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Bad Neighbors Can Reduce Property Values, Appraisal Institute Warns

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The Appraisal Institute, the nation’s largest professional association of real estate appraisers, today cautioned homeowners and potential homebuyers that bad neighbors can significantly reduce nearby property values.

Bad neighbors can include homeowners with annoying pets, unkempt yards, unpleasant odors, loud music, dangerous trees and limbs, or poorly maintained exteriors. A homeowner or prospective homebuyer should visit a street on several days at various times to learn more about what is happening in the neighborhood. A home’s proximity to a bad neighbor also can impact the rate of potential decline in value.

“I’ve seen many situations where external factors, such as living near a bad neighbor, can lower home values by more than 5 to 10 percent,” said Appraisal Institute President Richard L. Borges II, MAI, SRA. “Homeowners should be aware of what is going on in their neighborhood and how others’ bad behaviors could affect their home’s value.”

Appraisers refer to this as external obsolescence, which is depreciation caused by external factors not on the property. According to The Appraisal of Real Estate,13th Edition (Appraisal Institute, 2008), external obsolescence may be caused by economic or locational factors, and may be temporary or permanent, but it is not curable by the owner, landlord or tenant.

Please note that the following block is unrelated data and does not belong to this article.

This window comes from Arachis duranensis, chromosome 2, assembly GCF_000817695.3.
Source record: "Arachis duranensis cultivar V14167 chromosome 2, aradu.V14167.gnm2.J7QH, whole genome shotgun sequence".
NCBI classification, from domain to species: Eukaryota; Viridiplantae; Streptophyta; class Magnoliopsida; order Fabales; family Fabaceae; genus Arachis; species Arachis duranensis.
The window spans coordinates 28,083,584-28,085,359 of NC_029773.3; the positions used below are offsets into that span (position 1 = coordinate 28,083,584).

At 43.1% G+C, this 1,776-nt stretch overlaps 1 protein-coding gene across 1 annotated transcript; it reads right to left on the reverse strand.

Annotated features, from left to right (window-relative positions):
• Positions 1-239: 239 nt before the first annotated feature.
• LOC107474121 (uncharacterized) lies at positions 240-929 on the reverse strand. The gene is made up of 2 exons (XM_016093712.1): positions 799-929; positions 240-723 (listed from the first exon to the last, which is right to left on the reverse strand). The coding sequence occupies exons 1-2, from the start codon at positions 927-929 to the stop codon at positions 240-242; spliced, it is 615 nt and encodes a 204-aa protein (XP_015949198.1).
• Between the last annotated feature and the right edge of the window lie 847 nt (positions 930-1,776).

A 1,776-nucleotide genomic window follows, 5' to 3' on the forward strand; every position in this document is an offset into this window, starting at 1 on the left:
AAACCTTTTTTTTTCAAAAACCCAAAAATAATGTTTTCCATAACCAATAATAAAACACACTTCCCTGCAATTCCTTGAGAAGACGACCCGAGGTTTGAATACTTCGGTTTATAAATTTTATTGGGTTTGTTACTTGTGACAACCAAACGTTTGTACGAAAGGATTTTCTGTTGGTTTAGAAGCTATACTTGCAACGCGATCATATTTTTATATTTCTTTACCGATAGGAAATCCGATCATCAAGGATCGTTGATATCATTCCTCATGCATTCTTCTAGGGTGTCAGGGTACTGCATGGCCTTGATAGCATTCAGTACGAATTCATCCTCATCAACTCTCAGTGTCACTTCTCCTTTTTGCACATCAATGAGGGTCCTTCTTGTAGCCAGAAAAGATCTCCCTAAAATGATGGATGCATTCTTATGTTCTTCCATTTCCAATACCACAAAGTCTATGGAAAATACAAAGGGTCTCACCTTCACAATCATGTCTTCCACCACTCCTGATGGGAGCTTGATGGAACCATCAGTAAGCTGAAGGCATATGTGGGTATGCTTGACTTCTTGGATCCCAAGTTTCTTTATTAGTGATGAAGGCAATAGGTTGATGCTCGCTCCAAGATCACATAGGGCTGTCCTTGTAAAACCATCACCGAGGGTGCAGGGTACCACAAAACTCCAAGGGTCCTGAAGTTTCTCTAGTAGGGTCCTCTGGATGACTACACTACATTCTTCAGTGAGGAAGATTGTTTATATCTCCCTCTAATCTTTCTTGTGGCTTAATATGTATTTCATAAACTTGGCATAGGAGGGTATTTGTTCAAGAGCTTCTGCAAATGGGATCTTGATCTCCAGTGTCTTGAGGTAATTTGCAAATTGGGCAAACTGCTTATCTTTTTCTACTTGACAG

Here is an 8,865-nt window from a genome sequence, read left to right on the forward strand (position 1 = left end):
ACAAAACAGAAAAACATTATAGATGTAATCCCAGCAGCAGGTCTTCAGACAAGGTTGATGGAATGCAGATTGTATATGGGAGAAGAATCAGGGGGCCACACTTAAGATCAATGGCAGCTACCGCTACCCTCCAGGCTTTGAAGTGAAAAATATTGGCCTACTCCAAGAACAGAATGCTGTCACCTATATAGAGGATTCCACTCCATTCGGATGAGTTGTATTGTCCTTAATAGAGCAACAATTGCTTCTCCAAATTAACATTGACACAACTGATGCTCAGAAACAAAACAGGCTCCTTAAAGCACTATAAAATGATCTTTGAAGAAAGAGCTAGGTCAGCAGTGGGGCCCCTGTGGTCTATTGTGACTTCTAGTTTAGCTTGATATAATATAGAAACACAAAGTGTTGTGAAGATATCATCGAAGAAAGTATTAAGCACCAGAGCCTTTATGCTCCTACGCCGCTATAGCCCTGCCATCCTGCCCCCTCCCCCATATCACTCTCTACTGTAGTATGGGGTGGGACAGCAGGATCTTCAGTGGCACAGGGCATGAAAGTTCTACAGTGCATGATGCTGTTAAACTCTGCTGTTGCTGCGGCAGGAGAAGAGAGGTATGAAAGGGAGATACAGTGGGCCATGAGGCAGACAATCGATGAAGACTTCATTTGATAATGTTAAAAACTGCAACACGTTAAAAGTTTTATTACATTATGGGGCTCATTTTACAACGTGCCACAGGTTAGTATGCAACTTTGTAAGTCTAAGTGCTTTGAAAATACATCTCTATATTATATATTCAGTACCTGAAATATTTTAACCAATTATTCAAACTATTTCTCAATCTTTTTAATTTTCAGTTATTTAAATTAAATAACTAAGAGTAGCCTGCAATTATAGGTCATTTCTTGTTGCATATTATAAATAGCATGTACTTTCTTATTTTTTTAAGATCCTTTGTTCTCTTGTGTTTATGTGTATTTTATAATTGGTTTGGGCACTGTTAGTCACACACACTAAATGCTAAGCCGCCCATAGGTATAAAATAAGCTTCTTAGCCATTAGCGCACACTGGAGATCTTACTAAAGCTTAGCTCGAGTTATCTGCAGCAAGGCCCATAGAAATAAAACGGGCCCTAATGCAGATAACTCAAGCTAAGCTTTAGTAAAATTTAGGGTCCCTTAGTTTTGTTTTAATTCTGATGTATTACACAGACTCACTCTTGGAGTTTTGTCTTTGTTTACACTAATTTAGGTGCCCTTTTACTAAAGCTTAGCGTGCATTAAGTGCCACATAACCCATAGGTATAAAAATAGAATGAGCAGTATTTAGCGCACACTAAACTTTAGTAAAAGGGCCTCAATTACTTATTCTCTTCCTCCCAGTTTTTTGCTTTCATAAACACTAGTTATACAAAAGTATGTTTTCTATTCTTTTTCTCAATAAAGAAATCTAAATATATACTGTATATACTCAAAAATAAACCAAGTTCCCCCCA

The Appraisal Institute urges homeowners to take the following steps when dealing with troublesome neighbors:

1. Speak with other neighbors. Get consensus when identifying issues, and approach the bad neighbor together.

2. Look up original and updated subdivision restrictions. If talking to the neighbor doesn’t work, see if they’re violating any restrictions. If so, writing to the code office of the municipality and reporting the bad neighbor could spur an investigation into the nuisance. Depending on the offense, a call to the local health department also may be warranted.

3. Hire an attorney. If all else fails, the cost of an attorney likely will be less than the home’s potential loss in value.

“Even though homeowners do have some recourse, it’s important for prospective homebuyers to carefully examine the neighborhood where they’re considering living,” Borges said. “That way they can hopefully prevent any problems in the first place.”

Potential homebuyers also should be aware of a property’s proximity to commercial facilities, such as power plants and funeral homes, as these also can negatively affect a home’s value.

For more information, visit www.appraisalinstitute.org.

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